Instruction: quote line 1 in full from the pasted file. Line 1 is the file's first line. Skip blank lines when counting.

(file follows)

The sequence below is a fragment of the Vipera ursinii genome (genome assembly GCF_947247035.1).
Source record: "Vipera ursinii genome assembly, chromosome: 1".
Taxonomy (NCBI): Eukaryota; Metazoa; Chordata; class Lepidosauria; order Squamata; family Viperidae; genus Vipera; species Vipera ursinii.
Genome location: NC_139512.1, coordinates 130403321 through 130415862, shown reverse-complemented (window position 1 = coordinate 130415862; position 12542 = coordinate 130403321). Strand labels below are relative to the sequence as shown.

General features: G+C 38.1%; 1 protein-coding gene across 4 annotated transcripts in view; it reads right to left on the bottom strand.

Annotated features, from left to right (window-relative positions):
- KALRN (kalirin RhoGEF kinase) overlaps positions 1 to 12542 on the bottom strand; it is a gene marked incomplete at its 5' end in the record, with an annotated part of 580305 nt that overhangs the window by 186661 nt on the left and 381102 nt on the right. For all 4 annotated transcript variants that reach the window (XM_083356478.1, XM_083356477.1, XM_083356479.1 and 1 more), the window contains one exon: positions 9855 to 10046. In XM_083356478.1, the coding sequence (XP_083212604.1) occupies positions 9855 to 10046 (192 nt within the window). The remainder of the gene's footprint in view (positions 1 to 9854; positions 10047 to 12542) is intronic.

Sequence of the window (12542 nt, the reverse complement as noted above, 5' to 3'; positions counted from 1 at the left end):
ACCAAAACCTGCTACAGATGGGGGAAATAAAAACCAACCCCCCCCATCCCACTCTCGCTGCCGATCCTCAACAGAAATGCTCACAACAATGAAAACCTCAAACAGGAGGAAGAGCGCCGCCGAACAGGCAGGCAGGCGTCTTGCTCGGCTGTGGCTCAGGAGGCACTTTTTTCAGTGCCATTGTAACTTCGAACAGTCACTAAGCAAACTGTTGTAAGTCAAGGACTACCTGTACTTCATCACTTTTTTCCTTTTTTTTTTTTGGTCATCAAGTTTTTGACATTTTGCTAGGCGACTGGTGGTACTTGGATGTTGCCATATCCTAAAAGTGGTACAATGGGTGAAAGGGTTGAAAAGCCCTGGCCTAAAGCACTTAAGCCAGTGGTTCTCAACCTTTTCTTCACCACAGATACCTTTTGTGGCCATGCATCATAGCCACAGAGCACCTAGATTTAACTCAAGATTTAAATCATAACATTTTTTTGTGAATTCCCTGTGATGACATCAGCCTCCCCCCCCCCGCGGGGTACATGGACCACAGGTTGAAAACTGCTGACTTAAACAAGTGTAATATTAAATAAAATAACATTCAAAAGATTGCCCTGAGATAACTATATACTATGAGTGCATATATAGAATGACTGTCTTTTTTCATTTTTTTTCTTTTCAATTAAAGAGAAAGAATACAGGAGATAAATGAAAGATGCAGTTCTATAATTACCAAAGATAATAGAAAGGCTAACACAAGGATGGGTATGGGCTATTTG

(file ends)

The sequence below is a fragment of the Vipera ursinii genome (genome assembly GCF_947247035.1).